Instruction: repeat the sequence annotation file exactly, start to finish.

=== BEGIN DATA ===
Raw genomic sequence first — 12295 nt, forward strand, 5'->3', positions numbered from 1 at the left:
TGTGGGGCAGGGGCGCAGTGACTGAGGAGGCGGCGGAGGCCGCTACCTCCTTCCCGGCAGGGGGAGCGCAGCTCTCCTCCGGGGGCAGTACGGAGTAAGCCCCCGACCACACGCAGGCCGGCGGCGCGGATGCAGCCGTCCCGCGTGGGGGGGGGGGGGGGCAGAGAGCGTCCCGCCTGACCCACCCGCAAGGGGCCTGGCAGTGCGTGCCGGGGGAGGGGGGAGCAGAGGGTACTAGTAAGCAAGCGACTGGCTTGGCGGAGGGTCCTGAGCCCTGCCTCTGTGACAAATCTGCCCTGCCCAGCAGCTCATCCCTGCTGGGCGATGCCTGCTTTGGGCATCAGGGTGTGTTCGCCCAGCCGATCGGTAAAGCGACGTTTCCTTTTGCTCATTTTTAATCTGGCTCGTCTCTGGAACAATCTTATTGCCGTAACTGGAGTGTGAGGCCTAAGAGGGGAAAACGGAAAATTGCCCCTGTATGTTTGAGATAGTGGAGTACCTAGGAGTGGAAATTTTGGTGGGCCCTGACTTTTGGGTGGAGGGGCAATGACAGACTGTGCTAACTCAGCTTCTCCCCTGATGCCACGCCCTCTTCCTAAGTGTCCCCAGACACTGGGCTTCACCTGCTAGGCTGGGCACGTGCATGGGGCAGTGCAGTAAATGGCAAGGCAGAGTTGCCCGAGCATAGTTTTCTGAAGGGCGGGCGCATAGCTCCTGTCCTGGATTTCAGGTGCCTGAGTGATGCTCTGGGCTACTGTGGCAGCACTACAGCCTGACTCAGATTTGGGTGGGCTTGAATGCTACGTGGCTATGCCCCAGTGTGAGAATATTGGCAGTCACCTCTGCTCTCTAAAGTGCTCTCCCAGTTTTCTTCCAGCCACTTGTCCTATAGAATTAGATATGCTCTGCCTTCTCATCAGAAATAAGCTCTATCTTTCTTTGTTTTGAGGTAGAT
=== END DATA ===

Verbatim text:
Raw genomic sequence first — 12295 nt, forward strand, 5'->3', positions numbered from 1 at the left:
TGTGGGGCAGGGGCGCAGTGACTGAGGAGGCGGCGGAGGCCGCTACCTCCTTCCCGGCAGGGGGAGCGCAGCTCTCCTCCGGGGGCAGTACGGAGTAAGCCCCCGACCACACGCAGGCCGGCGGCGCGGATGCAGCCGTCCCGCGTGGGGGGGGGGGGGGGCAGAGAGCGTCCCGCCTGACCCACCCGCAAGGGGCCTGGCAGTGCGTGCCGGGGGAGGGGGGAGCAGAGGGTACTAGTAAGCAAGCGACTGGCTTGGCGGAGGGTCCTGAGCCCTGCCTCTGTGACAAATCTGCCCTGCCCAGCAGCTCATCCCTGCTGGGCGATGCCTGCTTTGGGCATCAGGGTGTGTTCGCCCAGCCGATCGGTAAAGCGACGTTTCCTTTTGCTCATTTTTAATCTGGCTCGTCTCTGGAACAATCTTATTGCCGTAACTGGAGTGTGAGGCCTAAGAGGGGAAAACGGAAAATTGCCCCTGTATGTTTGAGATAGTGGAGTACCTAGGAGTGGAAATTTTGGTGGGCCCTGACTTTTGGGTGGAGGGGCAATGACAGACTGTGCTAACTCAGCTTCTCCCCTGATGCCACGCCCTCTTCCTAAGTGTCCCCAGACACTGGGCTTCACCTGCTAGGCTGGGCACGTGCATGGGGCAGTGCAGTAAATGGCAAGGCAGAGTTGCCCGAGCATAGTTTTCTGAAGGGCGGGCGCATAGCTCCTGTCCTGGATTTCAGGTGCCTGAGTGATGCTCTGGGCTACTGTGGCAGCACTACAGCCTGACTCAGATTTGGGTGGGCTTGAATGCTACGTGGCTATGCCCCAGTGTGAGAATATTGGCAGTCACCTCTGCTCTCTAAAGTGCTCTCCCAGTTTTCTTCCAGCCACTTGTCCTATAGAATTAGATATGCTCTGCCTTCTCATCAGAAATAAGCTCTATCTTTCTTTGTTTTGAGGTAGAT